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US healthcare

William Cayley: Complexity and care

5 Feb, 16 | by BMJ

bill_cayley_2Words that sound wonderful can come back to haunt you.

As a case in point, I recently responded to Elizabeth Wortley’s eloquent blog “Please refrain from using that kind of language” with the question: What if we decided to try to become “experts” in treating the difficult (patients)?

That sounds great in a conversation, but those high sounding sentiments were followed (for me) by an overly full week of complicated inpatient and outpatient care that left me feeling overwhelmed and quite inadequate. more…

Deborah Kirkham: Abortion in America—are church and state really separate?

5 Feb, 16 | by BMJ

deborah_kirkhamNever talk about religion, politics, or sex the old adage goes. The continuing debate about abortion covers all three, which may go someway to explaining the fervor with which all sides defend their viewpoint.

Planned Parenthood in America appears at first glance to be an unremarkable organisation. It offers contraception, testing, and treatment of sexually transmitted infections, screening for cervical and other cancers, and sexual and reproductive health education and outreach programmes. In November 2015, a man entered a Planned Parenthood clinic in Colorado shooting and killing three people, and wounding nine others. Two months earlier a clinic in Washington was victim to a targeted arson attack. Since 1994, Planned Parenthood clinics have been the site of a stabbing, two episodes of bombing, and a further shooting leading to two fatalities. This “domestic terrorism” is because, in addition to the services above, Planned Parenthood is also an abortion provider, carrying out 327,653 abortion procedures in 2013. It is the subject of some debate as to what proportion of its services are dedicated to abortion. Planned Parenthood claim it is only 3%, and there is no mention of abortion at all on their “about us” web page. more…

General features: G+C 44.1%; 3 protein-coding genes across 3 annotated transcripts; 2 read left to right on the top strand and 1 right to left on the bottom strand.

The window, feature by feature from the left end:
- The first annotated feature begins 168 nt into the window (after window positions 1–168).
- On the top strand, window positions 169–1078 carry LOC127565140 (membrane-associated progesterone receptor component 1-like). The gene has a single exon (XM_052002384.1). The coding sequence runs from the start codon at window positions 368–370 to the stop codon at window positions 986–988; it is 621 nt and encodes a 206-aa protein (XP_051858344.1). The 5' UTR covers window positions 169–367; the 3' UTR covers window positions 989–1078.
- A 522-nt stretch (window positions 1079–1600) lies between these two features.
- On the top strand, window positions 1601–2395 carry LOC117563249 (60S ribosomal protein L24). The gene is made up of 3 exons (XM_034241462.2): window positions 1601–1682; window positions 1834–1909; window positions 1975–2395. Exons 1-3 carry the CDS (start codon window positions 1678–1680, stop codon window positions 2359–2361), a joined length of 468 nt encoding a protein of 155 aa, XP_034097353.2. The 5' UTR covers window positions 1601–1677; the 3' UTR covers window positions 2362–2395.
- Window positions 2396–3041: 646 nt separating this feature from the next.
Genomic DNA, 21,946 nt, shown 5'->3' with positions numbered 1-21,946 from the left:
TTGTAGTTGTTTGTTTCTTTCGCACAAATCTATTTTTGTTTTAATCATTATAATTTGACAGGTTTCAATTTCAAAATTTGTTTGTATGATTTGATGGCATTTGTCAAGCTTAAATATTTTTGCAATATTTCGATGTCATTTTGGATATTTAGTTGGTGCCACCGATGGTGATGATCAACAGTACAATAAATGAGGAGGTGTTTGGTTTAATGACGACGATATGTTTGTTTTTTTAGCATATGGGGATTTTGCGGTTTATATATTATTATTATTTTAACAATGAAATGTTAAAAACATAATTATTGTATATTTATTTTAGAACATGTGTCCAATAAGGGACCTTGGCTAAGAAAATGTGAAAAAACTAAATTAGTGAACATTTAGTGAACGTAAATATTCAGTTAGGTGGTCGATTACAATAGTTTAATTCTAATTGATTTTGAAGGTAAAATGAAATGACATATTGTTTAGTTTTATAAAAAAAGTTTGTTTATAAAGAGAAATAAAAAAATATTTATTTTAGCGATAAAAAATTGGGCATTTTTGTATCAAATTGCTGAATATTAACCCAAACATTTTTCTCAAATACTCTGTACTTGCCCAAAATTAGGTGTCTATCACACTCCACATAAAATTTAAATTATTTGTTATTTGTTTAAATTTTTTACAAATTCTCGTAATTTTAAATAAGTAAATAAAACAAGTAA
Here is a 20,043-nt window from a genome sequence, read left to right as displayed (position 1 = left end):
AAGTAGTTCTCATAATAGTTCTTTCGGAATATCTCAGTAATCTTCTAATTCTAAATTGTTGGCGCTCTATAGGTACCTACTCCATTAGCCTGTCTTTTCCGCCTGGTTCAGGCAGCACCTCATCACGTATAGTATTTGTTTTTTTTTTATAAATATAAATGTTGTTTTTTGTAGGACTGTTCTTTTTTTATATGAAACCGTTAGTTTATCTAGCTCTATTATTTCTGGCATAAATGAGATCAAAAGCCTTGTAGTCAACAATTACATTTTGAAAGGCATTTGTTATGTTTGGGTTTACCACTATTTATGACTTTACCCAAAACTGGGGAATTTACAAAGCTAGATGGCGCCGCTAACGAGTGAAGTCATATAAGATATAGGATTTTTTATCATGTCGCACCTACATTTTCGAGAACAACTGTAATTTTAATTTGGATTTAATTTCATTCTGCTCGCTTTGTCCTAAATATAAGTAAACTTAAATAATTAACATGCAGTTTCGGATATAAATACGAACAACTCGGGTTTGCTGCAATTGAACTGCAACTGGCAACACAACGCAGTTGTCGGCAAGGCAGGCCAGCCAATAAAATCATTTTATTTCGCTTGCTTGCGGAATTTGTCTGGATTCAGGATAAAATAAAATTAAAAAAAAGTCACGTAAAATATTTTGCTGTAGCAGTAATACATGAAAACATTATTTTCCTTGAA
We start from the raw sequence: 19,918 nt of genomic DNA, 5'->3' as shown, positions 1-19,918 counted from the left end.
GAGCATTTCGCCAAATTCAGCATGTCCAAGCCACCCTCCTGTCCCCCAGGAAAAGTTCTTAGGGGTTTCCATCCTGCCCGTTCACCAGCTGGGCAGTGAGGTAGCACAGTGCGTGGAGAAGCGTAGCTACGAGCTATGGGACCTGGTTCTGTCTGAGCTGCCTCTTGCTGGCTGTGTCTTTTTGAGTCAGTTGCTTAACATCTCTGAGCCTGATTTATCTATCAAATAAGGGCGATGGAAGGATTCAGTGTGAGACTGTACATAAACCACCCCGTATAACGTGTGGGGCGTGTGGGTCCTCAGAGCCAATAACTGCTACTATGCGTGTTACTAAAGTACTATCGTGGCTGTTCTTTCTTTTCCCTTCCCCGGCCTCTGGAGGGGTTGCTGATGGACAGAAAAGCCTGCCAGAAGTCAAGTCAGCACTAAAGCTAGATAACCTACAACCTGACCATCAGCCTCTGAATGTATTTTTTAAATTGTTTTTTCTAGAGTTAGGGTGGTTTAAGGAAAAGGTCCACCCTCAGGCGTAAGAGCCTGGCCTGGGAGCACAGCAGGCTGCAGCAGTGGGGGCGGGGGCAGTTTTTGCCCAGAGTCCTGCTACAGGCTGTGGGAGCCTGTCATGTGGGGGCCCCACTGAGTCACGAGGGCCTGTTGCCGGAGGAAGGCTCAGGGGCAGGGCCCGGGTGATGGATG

Ohad Oren: Roots in Israel, branches in the US—A medical intern’s awakening

3 Feb, 16 | by BMJ

ohad_oren_2016It is six months into my internship in America’s first hospital and the chasm between my former (Israel) and new (Pennsylvania) medical milieu seems as wide as the ocean. The clinical diseases I see may be similar, the physical examination may look alike, but the two country’s utilisation of the 21st century alphabet of medical information is as far as the east is from the west.

My first day of work at the primary care clinic provided me with a fresh reminder of that gap, when I met three young women all aged under 30. They all came for a routine check-up. As I was talking with each of them, reviewing their medical history, I was struck to learn that they had all undergone a particular operation. more…

William Cayley: Out with the old (and practical) and in with the new (and techie)?

29 Jan, 16 | by BMJ

bill_cayley_2Out with the old and in with the new? Improvements in the quality and portability of electronic diagnostic equipment have led to increasing discussion of late over the possible demise of the stethoscope. News outlets for the general public and for medical professionals have noted the growing debate over whether portable and handheld ultrasound, as well as other electronic diagnostic devices, should replace the traditional tool and icon of the physician: the stethoscope.

I tend to be a bit of a skeptic about the alleged wonders of the latest and greatest technology, and admittedly have a bent towards sticking with what is proven to work. So, to further investigate the potential merits of the stethoscope and its competitors, I had a brief (and admittedly limited) look for quality studies addressing the question. more…

David Kerr: A bump on the road to mHealth utopia?

28 Jan, 16 | by BMJ

david_kerr_2015picA recent clinical trial’s finding that digital health technology (also known as mHealth) failed to reduce healthcare costs is raising eyebrows on this side of the Atlantic. For naysayers the results will most certainly reinforce their belief that mHealth is a fad, which distracts from the real business of medicine, and that more investment in staff is preferable to wasting time on smart new shiny things. On the other side of the argument, however, the study had major flaws: it had a small number of participants (3998), had a very short duration, and was already out of date when it started—given the rapid pace of technology development.